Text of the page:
The most amazing knitting designer and a little something to facilitate working with charts!
I’m the luckiest person in the world! I had my very first knitting classes with one of the most talented knitting designers: Sivia Harding! And I also had these classes in one of the coziest knitting stores, with the most adorable helpers and owners and with a great product selection: Urban Yarns in Vancouver, CA.
Everyday at every single stitch that I work, I acknowledge all the gifts that she gave me during that time. Sivia unveiled my eyes to the unique beauty of lace knitting. She also showed me how to learn from my mistakes and just ignore the anxiety and excess of perfectionism that holds back the charm and pleasure of knitting. “ It’s only yarn and needles…”, she said to the class with an unique kindness and confidence that makes me smile just to remember about it! And so I was undoing my work, stitch by stitch, to understand my mistakes, and without noticing, I start relaxing my shoulders and falling in love with knitting!
Sivia’s designs are so unique, so sensitive and exquisite, that I have to pinch myself to believe that I saw the first sitches from Dué Amori Gloves and Scarf, hold my breath every time that I look to Dryad and I’m counting the days to knit her newest design: the Harmonia’s Ring Sweater! You check Sivia’s patterns at Ravelry clicking here!
This post is totally inspired by something Sivia had shared us in class. It was something like this: “To make it easier to follow a knitting chart, everything you can do is worthwhile!”. Right after that she shared with us precious clues that have changed my inclination towards this kind of chart! What I’ll be writing here is a mix of all the great tips that other knitters have been sharing with me along my few years as a knitter! Once the KAL from Dalilah Shawl is about to begin, perhaps this information can be useful for someone else!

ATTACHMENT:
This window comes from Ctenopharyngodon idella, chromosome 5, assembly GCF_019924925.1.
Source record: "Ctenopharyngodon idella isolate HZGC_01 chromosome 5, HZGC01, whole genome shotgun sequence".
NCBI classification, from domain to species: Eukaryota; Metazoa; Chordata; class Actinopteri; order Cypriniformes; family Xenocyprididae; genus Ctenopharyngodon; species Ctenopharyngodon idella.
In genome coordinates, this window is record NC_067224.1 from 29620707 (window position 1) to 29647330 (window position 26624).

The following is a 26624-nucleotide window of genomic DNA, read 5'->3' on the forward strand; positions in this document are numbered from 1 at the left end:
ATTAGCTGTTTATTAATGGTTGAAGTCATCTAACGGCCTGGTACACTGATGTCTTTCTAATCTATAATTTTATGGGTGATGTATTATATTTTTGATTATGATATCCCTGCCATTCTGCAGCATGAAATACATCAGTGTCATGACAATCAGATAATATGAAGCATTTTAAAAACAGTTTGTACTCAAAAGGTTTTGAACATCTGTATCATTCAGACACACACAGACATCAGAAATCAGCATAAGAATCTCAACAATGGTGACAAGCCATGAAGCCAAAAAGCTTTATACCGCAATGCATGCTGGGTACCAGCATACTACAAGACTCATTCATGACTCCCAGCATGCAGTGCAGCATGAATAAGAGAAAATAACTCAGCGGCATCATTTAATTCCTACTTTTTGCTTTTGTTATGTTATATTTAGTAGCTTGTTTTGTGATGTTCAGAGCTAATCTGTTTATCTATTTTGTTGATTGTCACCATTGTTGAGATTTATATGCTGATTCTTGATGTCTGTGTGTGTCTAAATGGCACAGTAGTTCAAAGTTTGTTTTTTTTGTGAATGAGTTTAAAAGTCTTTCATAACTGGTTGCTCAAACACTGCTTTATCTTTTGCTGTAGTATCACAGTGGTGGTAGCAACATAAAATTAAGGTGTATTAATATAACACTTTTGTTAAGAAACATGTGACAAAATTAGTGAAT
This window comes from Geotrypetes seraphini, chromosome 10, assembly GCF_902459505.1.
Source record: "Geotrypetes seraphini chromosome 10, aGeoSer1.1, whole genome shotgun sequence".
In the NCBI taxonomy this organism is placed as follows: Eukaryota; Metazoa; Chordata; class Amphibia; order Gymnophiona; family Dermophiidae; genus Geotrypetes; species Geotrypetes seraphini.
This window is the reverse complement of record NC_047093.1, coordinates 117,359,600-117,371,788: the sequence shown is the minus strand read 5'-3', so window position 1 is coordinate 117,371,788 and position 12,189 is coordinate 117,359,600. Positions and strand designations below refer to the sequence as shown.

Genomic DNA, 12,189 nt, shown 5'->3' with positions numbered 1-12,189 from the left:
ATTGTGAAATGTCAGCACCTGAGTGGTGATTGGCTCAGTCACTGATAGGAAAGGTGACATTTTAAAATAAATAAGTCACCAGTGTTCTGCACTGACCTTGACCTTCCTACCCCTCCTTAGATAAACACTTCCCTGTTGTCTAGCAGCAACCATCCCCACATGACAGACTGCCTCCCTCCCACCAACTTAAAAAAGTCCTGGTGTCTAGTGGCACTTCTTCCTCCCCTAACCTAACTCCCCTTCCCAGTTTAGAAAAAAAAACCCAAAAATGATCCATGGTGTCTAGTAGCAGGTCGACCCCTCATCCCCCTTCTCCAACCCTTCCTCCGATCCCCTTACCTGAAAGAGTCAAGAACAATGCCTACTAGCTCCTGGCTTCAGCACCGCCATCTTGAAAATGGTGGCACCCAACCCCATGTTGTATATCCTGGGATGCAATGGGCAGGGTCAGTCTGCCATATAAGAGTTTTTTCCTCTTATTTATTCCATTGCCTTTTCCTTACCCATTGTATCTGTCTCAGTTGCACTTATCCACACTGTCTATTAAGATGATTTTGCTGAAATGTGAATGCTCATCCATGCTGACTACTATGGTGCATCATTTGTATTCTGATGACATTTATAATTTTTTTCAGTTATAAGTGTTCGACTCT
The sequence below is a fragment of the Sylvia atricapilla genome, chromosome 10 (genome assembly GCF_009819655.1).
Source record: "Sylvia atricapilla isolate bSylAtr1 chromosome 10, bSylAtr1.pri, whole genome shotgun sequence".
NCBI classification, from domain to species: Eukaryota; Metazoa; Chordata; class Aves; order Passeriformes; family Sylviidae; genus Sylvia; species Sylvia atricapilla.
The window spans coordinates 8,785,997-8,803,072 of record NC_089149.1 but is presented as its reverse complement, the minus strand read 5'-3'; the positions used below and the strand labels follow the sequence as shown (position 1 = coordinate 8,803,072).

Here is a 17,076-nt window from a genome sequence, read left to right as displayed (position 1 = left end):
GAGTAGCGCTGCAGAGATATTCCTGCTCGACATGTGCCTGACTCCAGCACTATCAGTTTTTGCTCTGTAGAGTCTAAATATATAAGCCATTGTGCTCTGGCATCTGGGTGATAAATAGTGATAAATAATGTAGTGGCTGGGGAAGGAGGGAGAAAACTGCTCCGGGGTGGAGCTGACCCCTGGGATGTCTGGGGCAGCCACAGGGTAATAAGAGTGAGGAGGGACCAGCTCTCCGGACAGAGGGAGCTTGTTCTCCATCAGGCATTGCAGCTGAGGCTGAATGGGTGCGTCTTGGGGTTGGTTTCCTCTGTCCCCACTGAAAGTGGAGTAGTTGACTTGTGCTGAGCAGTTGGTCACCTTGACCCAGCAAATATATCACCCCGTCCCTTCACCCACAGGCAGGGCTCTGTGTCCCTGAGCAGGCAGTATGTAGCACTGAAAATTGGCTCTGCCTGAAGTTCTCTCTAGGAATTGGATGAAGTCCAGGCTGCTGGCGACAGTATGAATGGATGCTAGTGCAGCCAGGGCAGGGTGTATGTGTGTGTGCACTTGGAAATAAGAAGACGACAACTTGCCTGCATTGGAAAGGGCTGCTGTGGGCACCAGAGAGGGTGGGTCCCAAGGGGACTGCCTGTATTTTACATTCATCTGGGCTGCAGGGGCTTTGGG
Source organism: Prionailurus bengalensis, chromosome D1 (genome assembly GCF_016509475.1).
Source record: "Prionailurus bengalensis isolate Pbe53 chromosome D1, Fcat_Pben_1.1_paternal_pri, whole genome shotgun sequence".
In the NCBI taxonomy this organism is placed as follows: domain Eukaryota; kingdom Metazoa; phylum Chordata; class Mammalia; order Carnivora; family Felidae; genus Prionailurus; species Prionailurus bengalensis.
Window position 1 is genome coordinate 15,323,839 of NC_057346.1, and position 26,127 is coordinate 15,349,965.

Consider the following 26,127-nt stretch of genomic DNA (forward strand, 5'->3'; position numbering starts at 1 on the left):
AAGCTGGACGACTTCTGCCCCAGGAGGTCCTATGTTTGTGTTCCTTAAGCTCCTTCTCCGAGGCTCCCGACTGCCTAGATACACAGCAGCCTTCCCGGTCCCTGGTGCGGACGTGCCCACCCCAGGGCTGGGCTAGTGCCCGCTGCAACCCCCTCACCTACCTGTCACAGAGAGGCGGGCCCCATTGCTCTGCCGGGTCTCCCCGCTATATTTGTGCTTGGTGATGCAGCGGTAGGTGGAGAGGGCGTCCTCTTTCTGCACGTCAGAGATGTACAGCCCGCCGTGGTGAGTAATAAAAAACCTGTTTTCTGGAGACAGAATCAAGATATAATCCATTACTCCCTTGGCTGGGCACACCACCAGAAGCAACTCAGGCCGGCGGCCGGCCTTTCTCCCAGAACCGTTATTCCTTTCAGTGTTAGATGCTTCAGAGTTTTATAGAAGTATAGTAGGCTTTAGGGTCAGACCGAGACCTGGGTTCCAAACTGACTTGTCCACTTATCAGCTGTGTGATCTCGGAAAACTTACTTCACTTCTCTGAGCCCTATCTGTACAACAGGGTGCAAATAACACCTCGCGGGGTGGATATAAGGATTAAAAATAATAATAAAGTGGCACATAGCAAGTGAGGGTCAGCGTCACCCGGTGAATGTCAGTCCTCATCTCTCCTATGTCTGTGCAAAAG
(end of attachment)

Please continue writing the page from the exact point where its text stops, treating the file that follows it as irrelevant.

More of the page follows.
Inside my knitting tote, together with my finishing needles, scissors, markers etc, I always keep highlighters and some bright adhesive tape!! Another thing I always do is to keep my projects stored in plastic envelopes we use in binders!
I get really distracted reading the “lines” on a knitting graphic, specially if it is really intricate! And this without mentioning the numerous involuntary bumps on the sheet of paper, that even when attached to a stand jumps from where it was! And how to knit this kind of project on a public transportation or taking it on a trip?
These tips help me a lot: first I choose a color for each symbol of the graphic, except from knit and purl stitches. The easiest way to do that is to color these symbols on the legend (As I have been doing this for a while, I choose the same colors for each symbol in all graphics which has made it easier to read them).
Next, I start coloring the graphic, color by color, symbol by symbol. Another tip is to start coloring one kind of symbol at a time always in the same direction (from um to down, from left to right or vice-versa). By doing that I get familiarized with the repetitions and the drawings.
You can also make notes of the stitches in pencil (if you, like me, enjoys knowing that you can erase a note) or in pen. When the chart is really big and has long repetitions on the purl and knit stitches (when I will most likely loose count!), I write down the number of repetitions as shown in the picture.
Then I slide the colored graphic on to the plastic envelope, always keeping the legend of the symbols around until I have memorized the correspondence between stitches and the colors I chose. As another reference tool, I place the adhesive colored tape over the plastic envelope, evidencing the row to be knitted. This way I’m ready to knit, anywhere I go, even with the most elaborate chart! These are some of the ways that make it easier for me to follow knitting charts.
As one very talented person said to me some time ago: “feel free to make any note or to choose another way to follow the charts!” What is more important is to get rid of unnecessary tensions so that knitting remains a very pleasing thing to do.